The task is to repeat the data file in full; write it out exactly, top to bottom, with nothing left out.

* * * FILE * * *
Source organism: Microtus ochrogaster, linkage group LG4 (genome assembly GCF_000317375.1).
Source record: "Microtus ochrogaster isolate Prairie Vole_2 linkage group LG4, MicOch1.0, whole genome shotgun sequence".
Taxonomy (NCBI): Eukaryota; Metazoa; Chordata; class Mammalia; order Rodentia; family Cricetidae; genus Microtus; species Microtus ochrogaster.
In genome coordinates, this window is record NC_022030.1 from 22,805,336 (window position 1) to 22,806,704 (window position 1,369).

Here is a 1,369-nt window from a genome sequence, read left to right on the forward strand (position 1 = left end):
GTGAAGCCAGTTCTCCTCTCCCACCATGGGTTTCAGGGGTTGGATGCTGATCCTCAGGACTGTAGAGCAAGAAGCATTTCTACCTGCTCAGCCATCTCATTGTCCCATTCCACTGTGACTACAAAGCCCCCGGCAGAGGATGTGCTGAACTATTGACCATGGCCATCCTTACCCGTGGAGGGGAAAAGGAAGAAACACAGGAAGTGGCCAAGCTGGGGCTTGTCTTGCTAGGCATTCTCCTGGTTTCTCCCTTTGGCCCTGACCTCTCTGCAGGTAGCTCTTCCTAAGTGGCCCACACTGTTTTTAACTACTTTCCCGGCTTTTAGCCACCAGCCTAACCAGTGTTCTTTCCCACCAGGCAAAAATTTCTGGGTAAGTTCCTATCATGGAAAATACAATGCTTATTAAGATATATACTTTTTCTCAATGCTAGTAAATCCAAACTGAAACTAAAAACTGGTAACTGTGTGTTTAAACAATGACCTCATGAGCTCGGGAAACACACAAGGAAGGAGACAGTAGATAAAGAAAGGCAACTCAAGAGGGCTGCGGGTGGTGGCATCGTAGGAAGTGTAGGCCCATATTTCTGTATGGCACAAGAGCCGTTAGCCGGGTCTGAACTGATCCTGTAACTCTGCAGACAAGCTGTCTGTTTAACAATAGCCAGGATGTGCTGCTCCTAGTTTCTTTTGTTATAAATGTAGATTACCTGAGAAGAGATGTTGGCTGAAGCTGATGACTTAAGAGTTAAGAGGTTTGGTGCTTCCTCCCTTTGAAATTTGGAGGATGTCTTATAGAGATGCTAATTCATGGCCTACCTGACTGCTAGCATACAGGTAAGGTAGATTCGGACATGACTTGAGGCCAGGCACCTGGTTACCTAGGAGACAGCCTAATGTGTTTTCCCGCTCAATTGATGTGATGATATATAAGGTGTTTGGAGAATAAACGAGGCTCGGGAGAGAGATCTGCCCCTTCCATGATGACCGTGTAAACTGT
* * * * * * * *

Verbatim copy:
Source organism: Microtus ochrogaster, linkage group LG4 (genome assembly GCF_000317375.1).
Source record: "Microtus ochrogaster isolate Prairie Vole_2 linkage group LG4, MicOch1.0, whole genome shotgun sequence".
Taxonomy (NCBI): Eukaryota; Metazoa; Chordata; class Mammalia; order Rodentia; family Cricetidae; genus Microtus; species Microtus ochrogaster.
In genome coordinates, this window is record NC_022030.1 from 22,805,336 (window position 1) to 22,806,704 (window position 1,369).

Here is a 1,369-nt window from a genome sequence, read left to right on the forward strand (position 1 = left end):
GTGAAGCCAGTTCTCCTCTCCCACCATGGGTTTCAGGGGTTGGATGCTGATCCTCAGGACTGTAGAGCAAGAAGCATTTCTACCTGCTCAGCCATCTCATTGTCCCATTCCACTGTGACTACAAAGCCCCCGGCAGAGGATGTGCTGAACTATTGACCATGGCCATCCTTACCCGTGGAGGGGAAAAGGAAGAAACACAGGAAGTGGCCAAGCTGGGGCTTGTCTTGCTAGGCATTCTCCTGGTTTCTCCCTTTGGCCCTGACCTCTCTGCAGGTAGCTCTTCCTAAGTGGCCCACACTGTTTTTAACTACTTTCCCGGCTTTTAGCCACCAGCCTAACCAGTGTTCTTTCCCACCAGGCAAAAATTTCTGGGTAAGTTCCTATCATGGAAAATACAATGCTTATTAAGATATATACTTTTTCTCAATGCTAGTAAATCCAAACTGAAACTAAAAACTGGTAACTGTGTGTTTAAACAATGACCTCATGAGCTCGGGAAACACACAAGGAAGGAGACAGTAGATAAAGAAAGGCAACTCAAGAGGGCTGCGGGTGGTGGCATCGTAGGAAGTGTAGGCCCATATTTCTGTATGGCACAAGAGCCGTTAGCCGGGTCTGAACTGATCCTGTAACTCTGCAGACAAGCTGTCTGTTTAACAATAGCCAGGATGTGCTGCTCCTAGTTTCTTTTGTTATAAATGTAGATTACCTGAGAAGAGATGTTGGCTGAAGCTGATGACTTAAGAGTTAAGAGGTTTGGTGCTTCCTCCCTTTGAAATTTGGAGGATGTCTTATAGAGATGCTAATTCATGGCCTACCTGACTGCTAGCATACAGGTAAGGTAGATTCGGACATGACTTGAGGCCAGGCACCTGGTTACCTAGGAGACAGCCTAATGTGTTTTCCCGCTCAATTGATGTGATGATATATAAGGTGTTTGGAGAATAAACGAGGCTCGGGAGAGAGATCTGCCCCTTCCATGATGACCGTGTAAACTGT